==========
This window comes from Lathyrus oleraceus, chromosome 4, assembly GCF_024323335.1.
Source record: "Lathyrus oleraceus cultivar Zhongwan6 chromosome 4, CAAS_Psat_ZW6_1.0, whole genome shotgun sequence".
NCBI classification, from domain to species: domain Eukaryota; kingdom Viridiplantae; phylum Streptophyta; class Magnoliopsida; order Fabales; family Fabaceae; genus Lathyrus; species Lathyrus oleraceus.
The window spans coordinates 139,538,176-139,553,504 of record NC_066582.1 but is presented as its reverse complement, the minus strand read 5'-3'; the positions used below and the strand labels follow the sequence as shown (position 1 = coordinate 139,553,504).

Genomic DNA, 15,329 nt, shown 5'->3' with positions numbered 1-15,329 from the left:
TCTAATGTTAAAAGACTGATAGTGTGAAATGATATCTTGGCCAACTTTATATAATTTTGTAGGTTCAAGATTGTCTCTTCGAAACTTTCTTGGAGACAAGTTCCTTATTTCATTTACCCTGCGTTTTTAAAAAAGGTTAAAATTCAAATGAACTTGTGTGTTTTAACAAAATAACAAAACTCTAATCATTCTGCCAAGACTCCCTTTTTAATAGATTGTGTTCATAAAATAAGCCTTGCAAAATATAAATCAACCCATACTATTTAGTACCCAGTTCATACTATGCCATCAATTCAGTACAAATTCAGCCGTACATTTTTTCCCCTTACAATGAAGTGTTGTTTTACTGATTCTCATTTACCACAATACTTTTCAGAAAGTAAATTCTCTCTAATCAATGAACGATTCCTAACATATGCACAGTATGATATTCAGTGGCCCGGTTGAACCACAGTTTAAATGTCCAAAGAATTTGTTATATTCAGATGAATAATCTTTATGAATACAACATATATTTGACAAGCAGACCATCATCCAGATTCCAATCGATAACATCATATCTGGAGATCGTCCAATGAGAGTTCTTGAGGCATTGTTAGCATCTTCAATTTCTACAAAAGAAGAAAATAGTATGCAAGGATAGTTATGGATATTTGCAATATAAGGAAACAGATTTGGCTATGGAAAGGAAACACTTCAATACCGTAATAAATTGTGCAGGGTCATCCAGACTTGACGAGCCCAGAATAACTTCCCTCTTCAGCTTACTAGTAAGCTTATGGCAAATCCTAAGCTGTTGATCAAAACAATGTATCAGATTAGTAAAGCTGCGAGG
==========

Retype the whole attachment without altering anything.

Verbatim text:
This window comes from Lathyrus oleraceus, chromosome 4, assembly GCF_024323335.1.
Source record: "Lathyrus oleraceus cultivar Zhongwan6 chromosome 4, CAAS_Psat_ZW6_1.0, whole genome shotgun sequence".
NCBI classification, from domain to species: domain Eukaryota; kingdom Viridiplantae; phylum Streptophyta; class Magnoliopsida; order Fabales; family Fabaceae; genus Lathyrus; species Lathyrus oleraceus.
The window spans coordinates 139,538,176-139,553,504 of record NC_066582.1 but is presented as its reverse complement, the minus strand read 5'-3'; the positions used below and the strand labels follow the sequence as shown (position 1 = coordinate 139,553,504).

Genomic DNA, 15,329 nt, shown 5'->3' with positions numbered 1-15,329 from the left:
TCTAATGTTAAAAGACTGATAGTGTGAAATGATATCTTGGCCAACTTTATATAATTTTGTAGGTTCAAGATTGTCTCTTCGAAACTTTCTTGGAGACAAGTTCCTTATTTCATTTACCCTGCGTTTTTAAAAAAGGTTAAAATTCAAATGAACTTGTGTGTTTTAACAAAATAACAAAACTCTAATCATTCTGCCAAGACTCCCTTTTTAATAGATTGTGTTCATAAAATAAGCCTTGCAAAATATAAATCAACCCATACTATTTAGTACCCAGTTCATACTATGCCATCAATTCAGTACAAATTCAGCCGTACATTTTTTCCCCTTACAATGAAGTGTTGTTTTACTGATTCTCATTTACCACAATACTTTTCAGAAAGTAAATTCTCTCTAATCAATGAACGATTCCTAACATATGCACAGTATGATATTCAGTGGCCCGGTTGAACCACAGTTTAAATGTCCAAAGAATTTGTTATATTCAGATGAATAATCTTTATGAATACAACATATATTTGACAAGCAGACCATCATCCAGATTCCAATCGATAACATCATATCTGGAGATCGTCCAATGAGAGTTCTTGAGGCATTGTTAGCATCTTCAATTTCTACAAAAGAAGAAAATAGTATGCAAGGATAGTTATGGATATTTGCAATATAAGGAAACAGATTTGGCTATGGAAAGGAAACACTTCAATACCGTAATAAATTGTGCAGGGTCATCCAGACTTGACGAGCCCAGAATAACTTCCCTCTTCAGCTTACTAGTAAGCTTATGGCAAATCCTAAGCTGTTGATCAAAACAATGTATCAGATTAGTAAAGCTGCGAGG